In this region of Maui—the second largest in the Hawaiian Islands—winds can be gentle or fierce, depending on the season. Taking this into account, the Olson Kundig team strategically positioned this 4,500-square-foot home.
Built on a rocky bluff above the Pacific Ocean, the house offers a unique panorama. “The 18-acre site had been neglected and taken over by invasive plant species,” says Olson Kundig Principal/Owner Tom Kundig. “An important goal for the project was to heal the site by returning the majority of the landscape to native plants.” In addition to the exceptional natural environment, historic surfing huts also inspired Olson Kundig. The three similar and connected buildings that form the house were designed to gently follow the topography.
One of them hosts the living spaces; the second comprises the guest suites; and the third is home to the main sleeping areas. With its pure lines, the architecture of the whole project was meant to create a connection with nature. Among the main characteristics of the design are the corrugated metal roofs, which reference their traditional Hawaiian counterparts, calling to mind architect Charles William Dickey’s work to popularize this style in the 1920s and 1930s.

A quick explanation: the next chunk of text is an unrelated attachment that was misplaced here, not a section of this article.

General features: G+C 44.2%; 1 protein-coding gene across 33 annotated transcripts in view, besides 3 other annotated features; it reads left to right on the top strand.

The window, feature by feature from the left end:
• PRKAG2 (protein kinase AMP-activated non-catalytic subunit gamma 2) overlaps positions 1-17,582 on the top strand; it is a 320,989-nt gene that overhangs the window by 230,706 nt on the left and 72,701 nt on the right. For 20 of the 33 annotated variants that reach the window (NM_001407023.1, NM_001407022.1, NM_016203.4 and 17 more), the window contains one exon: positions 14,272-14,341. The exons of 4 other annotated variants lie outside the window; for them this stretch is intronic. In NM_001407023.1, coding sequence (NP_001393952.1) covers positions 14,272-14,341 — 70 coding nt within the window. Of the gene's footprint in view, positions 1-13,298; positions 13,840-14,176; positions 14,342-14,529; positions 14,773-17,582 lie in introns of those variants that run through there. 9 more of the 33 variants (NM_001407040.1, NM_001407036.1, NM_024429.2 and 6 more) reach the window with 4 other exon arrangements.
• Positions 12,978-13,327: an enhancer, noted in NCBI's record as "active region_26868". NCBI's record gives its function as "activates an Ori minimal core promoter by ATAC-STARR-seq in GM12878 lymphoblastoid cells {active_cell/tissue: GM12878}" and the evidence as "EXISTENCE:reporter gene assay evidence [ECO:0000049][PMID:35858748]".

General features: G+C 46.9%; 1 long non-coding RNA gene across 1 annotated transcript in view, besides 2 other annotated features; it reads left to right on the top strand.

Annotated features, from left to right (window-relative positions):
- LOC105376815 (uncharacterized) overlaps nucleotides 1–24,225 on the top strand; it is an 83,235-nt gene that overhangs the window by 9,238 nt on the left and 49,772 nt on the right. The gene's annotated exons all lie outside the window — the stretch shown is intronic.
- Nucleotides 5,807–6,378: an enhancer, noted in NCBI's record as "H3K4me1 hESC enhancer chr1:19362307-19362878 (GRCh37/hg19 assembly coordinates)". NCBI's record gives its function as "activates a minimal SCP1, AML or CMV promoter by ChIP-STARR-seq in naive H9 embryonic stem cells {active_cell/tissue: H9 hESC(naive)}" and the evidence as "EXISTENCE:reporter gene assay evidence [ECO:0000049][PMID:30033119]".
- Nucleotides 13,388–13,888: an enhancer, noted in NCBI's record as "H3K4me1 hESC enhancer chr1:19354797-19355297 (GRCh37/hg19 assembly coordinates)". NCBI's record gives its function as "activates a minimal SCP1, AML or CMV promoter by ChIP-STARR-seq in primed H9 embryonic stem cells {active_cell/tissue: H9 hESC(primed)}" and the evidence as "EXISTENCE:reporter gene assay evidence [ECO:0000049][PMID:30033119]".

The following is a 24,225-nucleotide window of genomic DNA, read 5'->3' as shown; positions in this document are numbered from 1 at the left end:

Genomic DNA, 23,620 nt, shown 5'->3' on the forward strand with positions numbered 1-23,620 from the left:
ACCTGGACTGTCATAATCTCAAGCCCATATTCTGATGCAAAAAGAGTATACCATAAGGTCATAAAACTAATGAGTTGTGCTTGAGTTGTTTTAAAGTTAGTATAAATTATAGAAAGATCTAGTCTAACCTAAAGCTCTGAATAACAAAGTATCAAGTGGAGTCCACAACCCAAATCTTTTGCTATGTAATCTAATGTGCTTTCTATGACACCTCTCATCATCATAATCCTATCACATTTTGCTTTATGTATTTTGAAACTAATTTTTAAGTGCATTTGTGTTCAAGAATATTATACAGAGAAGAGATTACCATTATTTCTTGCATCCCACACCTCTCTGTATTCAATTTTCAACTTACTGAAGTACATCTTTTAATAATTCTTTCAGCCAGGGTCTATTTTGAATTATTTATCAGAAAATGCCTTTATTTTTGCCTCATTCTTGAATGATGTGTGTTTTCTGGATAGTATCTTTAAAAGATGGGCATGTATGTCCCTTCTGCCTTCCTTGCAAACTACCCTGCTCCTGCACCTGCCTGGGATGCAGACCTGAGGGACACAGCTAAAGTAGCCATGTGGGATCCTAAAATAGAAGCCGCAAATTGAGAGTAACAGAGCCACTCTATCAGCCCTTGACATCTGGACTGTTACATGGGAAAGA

These elements, which go beyond the facades and create large terraces, protect dwellers from the sun while maintaining the breeze, providing better natural ventilation and ensuring as little air condition as possible. “Studies of the site revealed virtually constant winds,” Kundig says. “Using the Dickey-style roof as a starting point, the design was turbocharged, deliberately shaping roof forms and openings to allow breezes to pull hot air out.”
The large, floor-to-ceiling glass windows can be completely opened to the ipe wood deck (which almost doubles the home’s livable area), garden and swimming pool, encouraging the enjoyment of spectacular ocean views. The materials are local, durable, low-maintenance and virtually fireproof while also protecting the home from noise.
Throughout all the spaces, wool, steel and rammed earth walls made with soil from the site are mixed. The result is that tranquility and harmony pervade every aspect of this project, where the greatness of the landscape is noticed at every second, and in every corner, becoming the true protagonist of the home, both inside and out.
“I don’t think that I could ever design something as beautiful as what’s already out there,” Kundig says. “We’re here to frame the landscape, to create an experience of that place, and perhaps to bring some of that experience—the intimacy, the vulnerability—inside the house.” olsonkundig.com
PHOTOGRAPHS COURTESY OF BENJAMIN BENSCHNEIDER AND SIMON WATSON